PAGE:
I left work about 20 minutes early today. I had reached a natural stopping point in my workload, and I thought, What a lovely, productive Monday it’s been. Drew was waiting at home with sandwiches for dinner, and Erin was to be coming over later for some Game of Thrones. Wonderful.
As I drove home, I called my mom. I didn’t call her back yesterday, and I wanted to catch up and discuss coming home for a visit. While on the phone with her, I mentioned I was in the car and that it had been shaking just lately, and what did she think that was? She suggested something to do with bearings. I agreed.
I continued my drive home, which, for once, was relatively low-traffic. I was pretty happy. Mellow conversation with mom, and, like I said, the promise of sandwiches.
Suddenly, a large low sound from the rear left side of the car, and then insane thunking noises. I said, “Mom? I have to go. Um…I have to call you back,” and hung up while moving swiftly through three lanes of traffic and pulling off on the very soft shoulder.
A tire blowout! That explains a) the shaking, and possibly b) the random noise that Jonathan and I heard last Friday while we were driving around doing work errands. We checked all four tires and couldn’t see anything out of the ordinary, so we finally decided that something had fallen out of the sky (or from an overpass) and that was the noise.
But now it appeared that it was a tire problem even then. And I really didn’t drive the car at all since Friday afternoon, which I guess is lucky.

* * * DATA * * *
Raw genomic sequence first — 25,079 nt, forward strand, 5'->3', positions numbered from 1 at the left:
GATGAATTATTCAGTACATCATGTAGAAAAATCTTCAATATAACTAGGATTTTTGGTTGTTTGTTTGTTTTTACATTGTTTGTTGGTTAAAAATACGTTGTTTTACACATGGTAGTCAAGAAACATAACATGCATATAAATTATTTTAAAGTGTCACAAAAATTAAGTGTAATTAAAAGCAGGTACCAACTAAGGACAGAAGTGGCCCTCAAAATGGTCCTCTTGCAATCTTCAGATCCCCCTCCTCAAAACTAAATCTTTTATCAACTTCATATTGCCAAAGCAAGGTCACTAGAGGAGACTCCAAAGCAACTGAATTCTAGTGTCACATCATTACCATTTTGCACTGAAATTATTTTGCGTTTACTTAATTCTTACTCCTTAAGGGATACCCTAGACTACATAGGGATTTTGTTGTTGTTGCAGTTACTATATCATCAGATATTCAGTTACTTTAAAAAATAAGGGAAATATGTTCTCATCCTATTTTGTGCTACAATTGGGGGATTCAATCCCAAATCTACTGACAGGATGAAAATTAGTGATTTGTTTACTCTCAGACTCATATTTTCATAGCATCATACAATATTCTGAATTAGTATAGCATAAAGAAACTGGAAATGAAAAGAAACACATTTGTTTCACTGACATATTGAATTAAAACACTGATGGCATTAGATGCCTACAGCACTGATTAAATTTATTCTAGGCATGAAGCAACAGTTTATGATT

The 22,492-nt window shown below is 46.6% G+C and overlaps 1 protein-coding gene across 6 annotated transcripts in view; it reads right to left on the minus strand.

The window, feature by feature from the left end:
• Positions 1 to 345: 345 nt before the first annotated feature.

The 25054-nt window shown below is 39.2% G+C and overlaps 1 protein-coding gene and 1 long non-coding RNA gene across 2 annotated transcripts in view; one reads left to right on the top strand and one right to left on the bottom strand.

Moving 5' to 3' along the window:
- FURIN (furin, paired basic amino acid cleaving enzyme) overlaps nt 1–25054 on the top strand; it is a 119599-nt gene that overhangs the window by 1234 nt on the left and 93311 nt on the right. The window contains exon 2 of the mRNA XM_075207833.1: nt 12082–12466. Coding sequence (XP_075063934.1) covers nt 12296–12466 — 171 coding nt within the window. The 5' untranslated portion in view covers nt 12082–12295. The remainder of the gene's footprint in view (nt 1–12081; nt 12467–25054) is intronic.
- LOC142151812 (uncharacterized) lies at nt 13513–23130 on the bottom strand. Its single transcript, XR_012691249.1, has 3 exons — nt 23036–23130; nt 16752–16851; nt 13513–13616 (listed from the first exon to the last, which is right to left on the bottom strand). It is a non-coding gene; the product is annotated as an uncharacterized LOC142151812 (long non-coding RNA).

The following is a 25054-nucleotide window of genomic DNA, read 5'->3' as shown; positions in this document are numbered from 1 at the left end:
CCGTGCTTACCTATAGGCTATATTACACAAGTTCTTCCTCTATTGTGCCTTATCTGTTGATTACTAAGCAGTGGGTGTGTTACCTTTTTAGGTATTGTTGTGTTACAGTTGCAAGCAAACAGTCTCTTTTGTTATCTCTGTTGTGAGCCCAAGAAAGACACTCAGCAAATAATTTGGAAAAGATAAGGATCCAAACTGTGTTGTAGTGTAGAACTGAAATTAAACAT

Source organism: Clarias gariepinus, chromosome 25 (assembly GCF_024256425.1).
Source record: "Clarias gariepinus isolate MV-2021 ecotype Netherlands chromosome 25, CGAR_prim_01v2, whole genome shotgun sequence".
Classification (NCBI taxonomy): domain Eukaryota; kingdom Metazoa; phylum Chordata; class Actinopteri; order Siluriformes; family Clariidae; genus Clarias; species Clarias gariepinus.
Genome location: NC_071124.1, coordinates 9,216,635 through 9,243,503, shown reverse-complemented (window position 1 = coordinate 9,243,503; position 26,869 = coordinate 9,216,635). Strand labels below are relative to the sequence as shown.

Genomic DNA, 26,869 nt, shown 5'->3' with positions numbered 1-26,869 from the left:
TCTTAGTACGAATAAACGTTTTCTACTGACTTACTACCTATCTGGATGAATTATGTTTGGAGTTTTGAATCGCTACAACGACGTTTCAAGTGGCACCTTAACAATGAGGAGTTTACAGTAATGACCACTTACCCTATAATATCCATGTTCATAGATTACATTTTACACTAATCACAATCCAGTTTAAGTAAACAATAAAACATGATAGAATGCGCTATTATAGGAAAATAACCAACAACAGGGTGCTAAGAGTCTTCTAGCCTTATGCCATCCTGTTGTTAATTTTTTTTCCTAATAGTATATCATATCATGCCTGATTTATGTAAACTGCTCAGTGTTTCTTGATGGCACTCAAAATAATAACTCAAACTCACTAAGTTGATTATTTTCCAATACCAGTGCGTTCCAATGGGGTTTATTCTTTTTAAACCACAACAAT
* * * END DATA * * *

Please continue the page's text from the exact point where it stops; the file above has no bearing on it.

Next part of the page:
Drew came and changed the tire – but when we got in our cars to leave, he found that his battery was dead! I backed up my car level with his to give him a jump.
As I backed up, I ran over a sprinkler pipe sticking out of the ground, and it made the most godawful scraping sound. I pulled forward again – cue second scraping sound. Jeez louise.
We hooked up the jumper cables and did our best to get his engine to start, but no dice. He called his dad – who knows everything about cars – to ask for advice, but there was really nothing he could tell us over the phone. So then we both sat in my car and waited for his dad to show up.
“On my 280 commute, there’s always at least one car pulled over with its hazards on,” I said. “And every time I see that car, I’m thankful it’s not me. But I guess sometimes you have to take one for the team.”
“Yeah,” Drew said, “but if this is the worst thing that happens to us, then that’s pretty good.”
Luckily, I was very close to home when my tire blew.
When Drew’s dad showed up, he somehow managed to find the sprinkler head in the dirt behind my car, even though it was pitch black out there and practically in the bushes. “Just leave it,” I said, and he laughed at me.
He hooked up Drew’s battery to a magic portable battery and got the car started in seconds. Then we packed away everything and all three pulled onto the freeway to head for home.
On the way, we passed a car on the side of the road, with its hazards on. A minute later I got a frantic call asking, “That wasn’t you, was it??” But I was practically home, safe on my sturdy little spare tire.
So I guess tomorrow I’m making a pre-work Firestone run. And I guess I’m forking over the money for a new tire. And I feel grateful that the shaking mystery is solved. And that all three of us got off the pitch black side of the freeway safely.
What I learned: The best thing to do in an emergency is remain calm. I should probably just change my own tire, rather than making someone come all the way out and drain his battery to do it for me. And stuff probably doesn’t fall out of the sky to cause weird noises with your car.